These are two words of advice from Brantley Nicholson for any student considering studying abroad.
Nicholson, a world languages and culture assistant professor, facilitates a study abroad program in Santiago, Chile.
Participants take upper-level Spanish classes at the Universidad de los Andes and complete a job-shadowing program in their field of interest.
Students also learn about Chilean culture by visiting museums and listening to guest speakers.
“It really is a three-fold experience,” Nicholson said. “Students develop personally being abroad, they develop an emotional attachment to friends and their host families and they gain professional experience.”
Participant Sarah Robles said that the experience felt like a natural ending to her Spanish minor.
Speaking Spanish in a foreign country is a much different experience than speaking Spanish in a classroom setting. Robles gave up on having perfect grammar in order to keep up with the notoriously fast-paced Chilean Spanish.
Mary Emma Johnson touched down in Atlanta the Friday before classes started. It was her first time on American soil after spending two months in Santiago.
For Johnson, what was supposed to be a three-week trip turned into a two-month extended stay.
After two weeks in Chile, Johnson realized that she was not ready to go home.
When her job-shadowing program ended, Johnson took over a friend’s job working for a hostel and continued living with the family who hosted her during her internship.
She also made friends through the university while she was taking classes since Chilean students were allowed to come to their events. When they found out she was staying, they would continue to invite her to hang out with them.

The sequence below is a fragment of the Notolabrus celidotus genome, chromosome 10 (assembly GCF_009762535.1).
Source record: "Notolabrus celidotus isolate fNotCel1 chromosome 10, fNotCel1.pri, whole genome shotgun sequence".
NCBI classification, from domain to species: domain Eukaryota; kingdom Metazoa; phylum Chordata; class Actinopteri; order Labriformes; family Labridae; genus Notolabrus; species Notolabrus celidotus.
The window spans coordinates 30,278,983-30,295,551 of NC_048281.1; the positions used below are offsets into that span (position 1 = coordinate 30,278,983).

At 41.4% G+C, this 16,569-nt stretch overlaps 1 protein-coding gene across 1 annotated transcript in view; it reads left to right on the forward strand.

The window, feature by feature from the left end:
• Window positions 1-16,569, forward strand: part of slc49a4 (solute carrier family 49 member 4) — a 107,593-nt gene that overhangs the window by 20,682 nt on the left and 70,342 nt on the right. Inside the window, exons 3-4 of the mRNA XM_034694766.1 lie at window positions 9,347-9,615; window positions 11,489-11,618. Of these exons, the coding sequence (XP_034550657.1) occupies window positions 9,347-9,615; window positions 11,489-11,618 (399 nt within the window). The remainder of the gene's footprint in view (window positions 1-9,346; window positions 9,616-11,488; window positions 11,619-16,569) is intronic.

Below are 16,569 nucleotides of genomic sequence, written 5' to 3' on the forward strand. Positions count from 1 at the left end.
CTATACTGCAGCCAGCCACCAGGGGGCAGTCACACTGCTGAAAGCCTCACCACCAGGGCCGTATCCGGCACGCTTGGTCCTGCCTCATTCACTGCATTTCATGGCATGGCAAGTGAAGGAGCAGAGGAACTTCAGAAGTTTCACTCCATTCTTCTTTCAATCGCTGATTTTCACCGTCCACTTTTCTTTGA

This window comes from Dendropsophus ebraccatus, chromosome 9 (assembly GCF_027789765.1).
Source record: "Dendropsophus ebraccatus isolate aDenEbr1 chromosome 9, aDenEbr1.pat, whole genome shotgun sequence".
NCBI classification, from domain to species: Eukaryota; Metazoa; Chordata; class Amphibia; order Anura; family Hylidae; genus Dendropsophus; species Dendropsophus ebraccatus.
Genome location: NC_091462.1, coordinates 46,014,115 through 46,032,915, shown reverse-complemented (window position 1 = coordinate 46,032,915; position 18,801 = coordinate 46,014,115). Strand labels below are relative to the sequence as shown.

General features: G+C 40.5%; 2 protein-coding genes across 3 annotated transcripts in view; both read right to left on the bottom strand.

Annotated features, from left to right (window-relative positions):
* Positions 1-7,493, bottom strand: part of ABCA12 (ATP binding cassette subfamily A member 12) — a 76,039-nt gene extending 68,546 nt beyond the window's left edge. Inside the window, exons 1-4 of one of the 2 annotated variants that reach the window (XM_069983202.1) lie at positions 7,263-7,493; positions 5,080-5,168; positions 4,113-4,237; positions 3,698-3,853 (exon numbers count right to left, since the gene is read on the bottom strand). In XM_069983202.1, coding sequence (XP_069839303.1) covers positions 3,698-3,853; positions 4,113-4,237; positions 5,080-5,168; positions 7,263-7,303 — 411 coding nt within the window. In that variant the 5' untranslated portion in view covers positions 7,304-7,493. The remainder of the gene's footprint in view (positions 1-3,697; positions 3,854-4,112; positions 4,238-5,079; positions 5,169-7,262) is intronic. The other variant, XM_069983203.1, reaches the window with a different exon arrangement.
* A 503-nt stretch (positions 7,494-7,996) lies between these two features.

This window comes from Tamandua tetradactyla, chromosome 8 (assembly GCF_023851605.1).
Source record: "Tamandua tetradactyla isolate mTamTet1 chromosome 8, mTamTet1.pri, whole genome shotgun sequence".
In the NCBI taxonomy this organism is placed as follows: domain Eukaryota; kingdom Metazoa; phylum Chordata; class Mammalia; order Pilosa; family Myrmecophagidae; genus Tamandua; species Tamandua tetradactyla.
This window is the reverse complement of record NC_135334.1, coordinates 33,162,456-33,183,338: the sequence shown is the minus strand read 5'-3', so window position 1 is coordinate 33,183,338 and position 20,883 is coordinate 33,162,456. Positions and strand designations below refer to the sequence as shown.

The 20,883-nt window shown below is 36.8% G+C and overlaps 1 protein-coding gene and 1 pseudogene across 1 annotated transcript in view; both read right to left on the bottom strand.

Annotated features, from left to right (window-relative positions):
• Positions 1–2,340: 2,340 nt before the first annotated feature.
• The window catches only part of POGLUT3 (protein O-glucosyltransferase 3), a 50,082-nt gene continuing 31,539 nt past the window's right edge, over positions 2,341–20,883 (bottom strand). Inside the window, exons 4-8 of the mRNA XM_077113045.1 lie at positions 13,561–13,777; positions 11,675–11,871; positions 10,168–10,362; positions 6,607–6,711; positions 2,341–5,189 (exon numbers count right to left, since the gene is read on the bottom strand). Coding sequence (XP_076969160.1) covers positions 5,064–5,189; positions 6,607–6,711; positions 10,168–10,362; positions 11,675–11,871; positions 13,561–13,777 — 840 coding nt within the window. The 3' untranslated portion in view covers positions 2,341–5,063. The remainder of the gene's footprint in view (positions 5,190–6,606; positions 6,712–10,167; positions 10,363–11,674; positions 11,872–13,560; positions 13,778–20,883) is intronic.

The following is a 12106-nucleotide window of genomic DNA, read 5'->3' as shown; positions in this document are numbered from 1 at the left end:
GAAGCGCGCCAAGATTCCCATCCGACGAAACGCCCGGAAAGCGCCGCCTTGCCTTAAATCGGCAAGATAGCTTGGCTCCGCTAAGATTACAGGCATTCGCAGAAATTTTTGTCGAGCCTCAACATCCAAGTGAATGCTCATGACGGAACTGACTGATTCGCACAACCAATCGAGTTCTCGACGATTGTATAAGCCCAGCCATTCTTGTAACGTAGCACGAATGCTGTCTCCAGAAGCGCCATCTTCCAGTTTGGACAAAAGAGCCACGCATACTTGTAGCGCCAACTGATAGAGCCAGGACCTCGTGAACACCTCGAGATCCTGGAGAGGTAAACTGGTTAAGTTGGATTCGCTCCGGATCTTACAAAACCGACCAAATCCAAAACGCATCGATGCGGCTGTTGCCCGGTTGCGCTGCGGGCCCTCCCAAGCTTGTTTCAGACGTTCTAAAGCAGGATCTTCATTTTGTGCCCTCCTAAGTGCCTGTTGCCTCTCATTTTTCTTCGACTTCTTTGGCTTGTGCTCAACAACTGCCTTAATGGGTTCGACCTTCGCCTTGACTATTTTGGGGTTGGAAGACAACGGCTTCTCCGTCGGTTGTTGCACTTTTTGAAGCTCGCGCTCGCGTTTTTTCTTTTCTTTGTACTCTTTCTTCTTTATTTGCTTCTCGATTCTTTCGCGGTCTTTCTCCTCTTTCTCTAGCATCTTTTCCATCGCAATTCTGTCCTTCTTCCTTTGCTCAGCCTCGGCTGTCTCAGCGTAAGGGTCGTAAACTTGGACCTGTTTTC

More often than not, “hanging out” meant partying.
“I feel like it’s always a party there,” Johnson said with a laugh.
Partying in Chile can mean anything from a group of friends having appetizers and drinks to an apartment full of people dancing.
No matter the size of the occasion, there is always Pisco, a Chilean liquor. Often served with Coke over ice, Pisco is a point of Chilean national pride.
“It’s a big dispute between Peru and Chile for who has the best Pisco,” Johnson said. “If Peru and Chile ever went to war with each other, I think it would be over Pisco.”
Johnson’s time in Chile did not always feel like a party. Studying abroad can be an uncomfortable experience, one that pushes a traveler well beyond his or her comfort zone.
“It was challenging, sometimes, being new to a city and trying to overcome language and cultural barriers,” Johnson said. “So it’s not like it was like, super great and perfect all the time. Sometimes it was really hard and lonely and frustrating.”
However, Johnson was quick to say that those challenges are what make studying abroad such a rewarding experience. Learning to overcome the difficulties of navigating a foreign country is what allows a traveler to grow personally.